SALEM — The Salem School District never used the automated external defibrillators donated six years ago — until yesterday.
A 62-year-old janitor is grateful there was an AED at Walter Haigh Elementary School — and that school nurse Tara Hayes knew how to use it.
The man, whom school officials would not identify, collapsed in a school hallway early yesterday afternoon. It was a bad situation, but he fell ill in the right place.
“He was very lucky that he was in such close proximity to the nurse’s office,” superintendent Michael Delahanty said. “(Hayes) was able to hear him yell out and saw him grab for his heart.”
Hayes ran out of her office, yelled to a secretary to call 911 and rushed to get the AED to attempt to resuscitate the janitor.
It didn’t work right away.
Hayes had to use the defibrillator twice and also performed CPR before the man regained consciousness.
“She was alert and had a prompt response which helped matters,” Delahanty said.
A scanner report said the man was “unconscious and not breathing” when the 911 call was made.
By the time police and fire responded, the janitor was alert and sitting upright.
“She did an outstanding job,” Deputy police Chief Shawn Patten said. “I give her all the credit.”
The man was in stable condition at Holy Family Hospital in Methuen late yesterday, Delahanty said.
“By the time he got in the back of the ambulance, he was breathing on his own and talking to us,” Salem Fire Capt. Timothy Kenney said. “The nurse had done all the work.”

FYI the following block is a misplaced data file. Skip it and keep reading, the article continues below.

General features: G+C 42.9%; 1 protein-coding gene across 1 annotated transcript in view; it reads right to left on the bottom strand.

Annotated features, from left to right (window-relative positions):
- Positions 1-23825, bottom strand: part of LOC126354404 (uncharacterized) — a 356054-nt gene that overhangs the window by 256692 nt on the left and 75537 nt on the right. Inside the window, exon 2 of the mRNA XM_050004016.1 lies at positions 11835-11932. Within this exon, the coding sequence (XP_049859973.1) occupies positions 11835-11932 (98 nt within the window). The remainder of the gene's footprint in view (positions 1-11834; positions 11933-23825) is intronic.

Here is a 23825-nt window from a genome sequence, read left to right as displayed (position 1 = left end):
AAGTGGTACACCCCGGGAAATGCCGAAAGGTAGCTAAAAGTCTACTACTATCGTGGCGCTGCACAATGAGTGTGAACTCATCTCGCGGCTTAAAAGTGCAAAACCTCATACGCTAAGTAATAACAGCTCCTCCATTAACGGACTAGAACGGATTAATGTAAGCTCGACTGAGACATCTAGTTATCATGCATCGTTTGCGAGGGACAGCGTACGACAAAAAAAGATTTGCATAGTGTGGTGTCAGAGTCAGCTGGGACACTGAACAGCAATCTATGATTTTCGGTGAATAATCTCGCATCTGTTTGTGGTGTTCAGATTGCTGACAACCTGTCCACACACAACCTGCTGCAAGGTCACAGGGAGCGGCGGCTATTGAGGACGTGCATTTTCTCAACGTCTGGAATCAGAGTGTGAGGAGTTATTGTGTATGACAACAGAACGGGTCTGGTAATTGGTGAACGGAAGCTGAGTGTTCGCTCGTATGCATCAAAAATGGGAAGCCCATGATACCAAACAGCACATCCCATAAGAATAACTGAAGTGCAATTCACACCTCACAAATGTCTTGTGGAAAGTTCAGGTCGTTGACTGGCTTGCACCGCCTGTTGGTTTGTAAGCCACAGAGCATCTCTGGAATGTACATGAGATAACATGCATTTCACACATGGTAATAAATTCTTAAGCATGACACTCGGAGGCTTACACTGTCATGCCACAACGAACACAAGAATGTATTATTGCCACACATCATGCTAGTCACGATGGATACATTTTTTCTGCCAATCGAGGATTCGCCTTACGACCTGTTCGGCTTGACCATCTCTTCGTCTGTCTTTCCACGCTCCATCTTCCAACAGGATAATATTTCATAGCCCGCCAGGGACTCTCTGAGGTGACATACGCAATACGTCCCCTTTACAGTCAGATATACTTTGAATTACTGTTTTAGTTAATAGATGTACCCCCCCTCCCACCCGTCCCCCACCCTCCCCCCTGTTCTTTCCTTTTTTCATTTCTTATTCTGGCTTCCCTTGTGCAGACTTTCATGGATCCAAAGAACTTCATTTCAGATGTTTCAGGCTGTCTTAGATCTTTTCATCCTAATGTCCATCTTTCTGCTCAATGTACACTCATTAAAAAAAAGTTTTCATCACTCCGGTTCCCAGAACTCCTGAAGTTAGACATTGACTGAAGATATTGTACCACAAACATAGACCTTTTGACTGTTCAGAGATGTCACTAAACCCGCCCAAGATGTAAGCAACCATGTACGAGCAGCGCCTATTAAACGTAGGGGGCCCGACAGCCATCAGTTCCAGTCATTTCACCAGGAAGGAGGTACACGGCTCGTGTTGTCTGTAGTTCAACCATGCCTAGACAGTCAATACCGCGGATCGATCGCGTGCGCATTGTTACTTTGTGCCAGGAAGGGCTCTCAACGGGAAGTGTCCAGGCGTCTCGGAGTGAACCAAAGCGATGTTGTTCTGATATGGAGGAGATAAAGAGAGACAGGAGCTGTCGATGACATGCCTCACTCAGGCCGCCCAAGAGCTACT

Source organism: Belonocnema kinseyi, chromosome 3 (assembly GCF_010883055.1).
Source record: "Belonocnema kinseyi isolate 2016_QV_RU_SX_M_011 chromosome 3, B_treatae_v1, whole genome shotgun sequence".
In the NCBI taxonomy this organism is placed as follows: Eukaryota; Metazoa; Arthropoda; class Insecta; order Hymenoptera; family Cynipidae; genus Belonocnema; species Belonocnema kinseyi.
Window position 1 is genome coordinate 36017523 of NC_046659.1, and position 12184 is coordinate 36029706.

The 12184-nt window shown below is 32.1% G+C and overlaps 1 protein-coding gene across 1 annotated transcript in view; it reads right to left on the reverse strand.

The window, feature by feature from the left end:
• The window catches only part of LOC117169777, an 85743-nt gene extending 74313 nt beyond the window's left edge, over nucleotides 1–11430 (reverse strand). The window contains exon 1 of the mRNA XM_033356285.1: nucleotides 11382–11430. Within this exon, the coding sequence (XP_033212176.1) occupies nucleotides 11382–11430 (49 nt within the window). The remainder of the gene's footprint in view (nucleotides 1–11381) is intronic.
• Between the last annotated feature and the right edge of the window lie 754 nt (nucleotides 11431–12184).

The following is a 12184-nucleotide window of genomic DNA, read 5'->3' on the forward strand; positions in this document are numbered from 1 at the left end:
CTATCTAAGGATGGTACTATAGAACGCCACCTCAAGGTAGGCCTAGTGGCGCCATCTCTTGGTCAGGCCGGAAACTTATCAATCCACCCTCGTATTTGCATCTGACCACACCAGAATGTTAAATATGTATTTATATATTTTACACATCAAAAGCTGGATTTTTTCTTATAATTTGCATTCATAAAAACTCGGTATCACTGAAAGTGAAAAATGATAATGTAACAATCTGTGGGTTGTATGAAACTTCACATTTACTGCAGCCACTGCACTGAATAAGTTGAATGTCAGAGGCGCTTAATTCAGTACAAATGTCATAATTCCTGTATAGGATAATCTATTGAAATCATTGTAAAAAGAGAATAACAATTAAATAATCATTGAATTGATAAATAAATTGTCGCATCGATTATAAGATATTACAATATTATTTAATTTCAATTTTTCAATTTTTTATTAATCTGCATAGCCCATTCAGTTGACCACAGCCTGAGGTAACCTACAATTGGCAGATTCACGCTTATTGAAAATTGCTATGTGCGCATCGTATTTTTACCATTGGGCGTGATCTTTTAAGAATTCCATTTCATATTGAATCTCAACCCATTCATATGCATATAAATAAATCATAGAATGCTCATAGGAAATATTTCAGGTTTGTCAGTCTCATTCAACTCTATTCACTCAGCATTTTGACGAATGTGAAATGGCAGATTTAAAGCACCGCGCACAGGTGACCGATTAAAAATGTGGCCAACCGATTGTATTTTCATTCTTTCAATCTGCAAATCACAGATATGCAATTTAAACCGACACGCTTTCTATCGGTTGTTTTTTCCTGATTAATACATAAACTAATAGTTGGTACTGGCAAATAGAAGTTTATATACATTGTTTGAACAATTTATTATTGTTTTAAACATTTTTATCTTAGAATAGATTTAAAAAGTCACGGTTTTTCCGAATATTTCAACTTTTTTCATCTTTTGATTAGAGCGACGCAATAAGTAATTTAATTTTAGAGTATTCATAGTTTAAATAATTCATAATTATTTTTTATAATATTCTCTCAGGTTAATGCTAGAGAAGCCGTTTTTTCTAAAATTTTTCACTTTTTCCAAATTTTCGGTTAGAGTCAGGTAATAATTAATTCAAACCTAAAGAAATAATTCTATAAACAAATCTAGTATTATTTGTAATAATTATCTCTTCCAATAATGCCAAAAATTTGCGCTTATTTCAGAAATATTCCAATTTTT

Delahanty said the janitor had just finished cleaning the cafeteria after lunch when he felt weak and collapsed.
Kenney said each of the town’s elementary and middle schools have a defibrillator. The high school has two, one of which is to be used primarily for sports.
“We hadn’t had to use it in Salem yet,” Kenney said. “But we were glad that they were there.”
Principal Christine Honey-Nadeau said she is proud of the way her entire staff responded to the incident.
“Our entire school staff came together and performed the emergency routines required of this situation with precision and professionalism,” she said. “I’m very proud of them.”
Hayes was assisted by paraprofessional JoMarie Curtis.
Delahanty said Hayes’s actions should assure the community the children of Haigh School are in safe hands.
“It should inspire confidence that we have staff that is able to respond and react appropriately,” he said.